I've had my share of rapid second, third, fourth, fifth, and even sixth deliveries. Once, after determining a woman was completely dilated, I told her--casually--that she could push with her next contraction. She did, and the baby crowned before I could get fresh gloves on, so I had to deliver him with my hand covered with a bedsheet. On the other hand, I've also had more than my fair share of long second labors. Here's one such story.
A 24 year-old primigravida showed up at our Labor and Delivery one fine afternoon. I was called to evaluate her because she had her prenatal care with one of the OB-GYNs who does not deliver babies at our hospital. She'd been triaged at the other hospital where her doctor has privileges but discovered she didn't like the place, and decided to give our hospital a try.
She was a very pretty young woman, funny and bright during her early labor. "I'm going to do this natural," she announced to me. "I know I can do it."
Why not? I thought to myself. She seemed to be a healthy person, although not of a particularly athletic build, rather one of those quite thin young people who manage to stay slender even though they exist on a diet of potato chips, energy drinks and cigarettes.
While hanging out with Dr. Anonymous at Ustream a couple of weeks ago, I was chatting with Mexico Medical Student and Medi-Medi-Mary about waterbirth. I don't know the exact origins of this childbirth practice, but it is very popular up here in Rural, CA. In many communities it is available only for homebirths, but my hospital's maternity unit permits waterbirths for select women. Criteria for waterbirth include documented negative serologies for Hep C and HepBcAg. If HSV-2 serology is positive, a woman must take acyclovir in prophylactic doses beginning at 36 weeks. Of course, the woman's pregnancy and labor must be low-risk to permit waterbirth.
Despite these hurdles, a lot of women in our practice elect to try a waterbirth. Most of them do not end up giving birth in the Aqua Doula tub, which they rent from a local woman who is a homebirth and waterbirth advocate. Some woman find the tub too hot at the required 99-100 degree temperature. Some women find they dislike being in the water as their labor progresses. Of course, if labor is not straightforward, a number of medical interventions might require a woman to get out of the tub for closer monitoring.
I fall into a bad habit most doctors are prone to: I over-recall abnormal and dramatic events, and under-recall the normal and the commonplace. When I sit down to write a Birth Story, I find myself gravitating toward crisis moments, near-misses, and heart-in-your-mouth moments. Yet, when I'm on call, I long for the beautiful, uncomplicated birth that involves me only as a witness, not as a technician. This is the story of one such birth.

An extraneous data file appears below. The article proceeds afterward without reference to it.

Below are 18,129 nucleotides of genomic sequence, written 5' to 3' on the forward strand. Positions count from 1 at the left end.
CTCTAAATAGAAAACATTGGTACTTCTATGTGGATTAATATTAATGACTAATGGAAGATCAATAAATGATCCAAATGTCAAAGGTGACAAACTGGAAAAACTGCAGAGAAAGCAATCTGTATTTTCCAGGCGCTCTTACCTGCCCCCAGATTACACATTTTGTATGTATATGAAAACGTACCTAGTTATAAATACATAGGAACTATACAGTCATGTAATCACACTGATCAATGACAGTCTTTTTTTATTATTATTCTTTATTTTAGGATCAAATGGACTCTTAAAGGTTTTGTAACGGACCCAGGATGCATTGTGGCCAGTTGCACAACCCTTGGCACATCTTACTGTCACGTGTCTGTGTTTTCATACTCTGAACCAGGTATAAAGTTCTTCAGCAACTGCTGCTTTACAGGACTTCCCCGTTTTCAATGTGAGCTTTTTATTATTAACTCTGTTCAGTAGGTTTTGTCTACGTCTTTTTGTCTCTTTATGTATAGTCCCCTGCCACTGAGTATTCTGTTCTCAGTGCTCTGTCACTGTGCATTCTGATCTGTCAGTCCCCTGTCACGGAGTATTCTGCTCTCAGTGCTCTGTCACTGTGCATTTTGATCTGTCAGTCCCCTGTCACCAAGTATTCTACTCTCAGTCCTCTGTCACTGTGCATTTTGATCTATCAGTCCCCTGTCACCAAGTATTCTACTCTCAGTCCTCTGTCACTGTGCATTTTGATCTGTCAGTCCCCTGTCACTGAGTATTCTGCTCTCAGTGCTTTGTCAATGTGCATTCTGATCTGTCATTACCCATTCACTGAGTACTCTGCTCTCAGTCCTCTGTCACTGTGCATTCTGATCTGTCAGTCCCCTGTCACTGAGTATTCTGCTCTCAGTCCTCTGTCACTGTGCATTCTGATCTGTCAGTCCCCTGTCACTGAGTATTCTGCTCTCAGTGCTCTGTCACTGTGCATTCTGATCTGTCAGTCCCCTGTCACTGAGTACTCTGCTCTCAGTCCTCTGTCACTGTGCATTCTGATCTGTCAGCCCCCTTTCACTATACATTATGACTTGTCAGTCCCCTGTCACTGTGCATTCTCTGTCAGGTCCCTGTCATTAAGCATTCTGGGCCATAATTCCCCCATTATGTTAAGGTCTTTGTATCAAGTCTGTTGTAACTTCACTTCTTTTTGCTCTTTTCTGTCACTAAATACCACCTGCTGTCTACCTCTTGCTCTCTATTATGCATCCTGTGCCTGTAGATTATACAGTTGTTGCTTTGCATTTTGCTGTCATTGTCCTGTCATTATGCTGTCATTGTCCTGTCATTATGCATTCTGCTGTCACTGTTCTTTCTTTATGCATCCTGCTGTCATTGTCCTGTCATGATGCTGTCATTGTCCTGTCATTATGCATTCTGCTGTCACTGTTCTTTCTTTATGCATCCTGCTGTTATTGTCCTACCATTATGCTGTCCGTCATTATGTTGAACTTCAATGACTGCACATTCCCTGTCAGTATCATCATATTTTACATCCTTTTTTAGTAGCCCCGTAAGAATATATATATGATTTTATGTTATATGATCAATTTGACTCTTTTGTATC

I'm reading a great book entitled The Girls Who Went Away, by Ann Fessler. It's social history of birth mothers in the United States during the post-WWII years until Roe v. Wade was passed in 1973. During that time, unmarried women were frequently sent to maternity homes to await the birth of their child, then were pressured to surrender the baby for adoption. These young women rarely received adequate counseling about pregnancy, childbirth, social services, or alternatives to adoption. Fessler recounts the pressures they faced from social workers, peers, and their own families to surrender their own children, and the emotional devastation that followed this event. It's a gripping read and I highly recommend it. If you have a Kindle, the book is available in electronic format as well.
Reading The Girls Who Went Away got me thinking about a young woman whose birth I attended a couple of years ago. Let's say her name was Caroline.
I keep a book with the names of all the women whose births I've attended. It starts with the first baby boy I delivered as a fourth year medical student, and ends with the little boy I delivered last Friday. During my third year of residency, I mislaid the book for several months, so I missed at least 40 births during that year. I gave myself a low estimate of 293 births by the time I graduated; the actual number was probably higher.
While bringing the book up to date last weekend, I was amazed to discover that I have delivered 461 babies during my short time as a family doctor. That includes two sets of twins and a whole bunch of second babies for women whom I'd attended for their first birth. It does not include C-sections, which I never count. Along with date of the birth and the woman's name, I make notations about the circumstances of the birth: "I arrived to see someone else. She was on her hands and knees at the nurse's station, wailing."
Four hundred sixty-one births. That's almost 500, a number I associated with wise women and elders in a community. Me? Maybe I was wrong.
From time to time, I'll write about a memorable birth story. Glad I kept track all these years.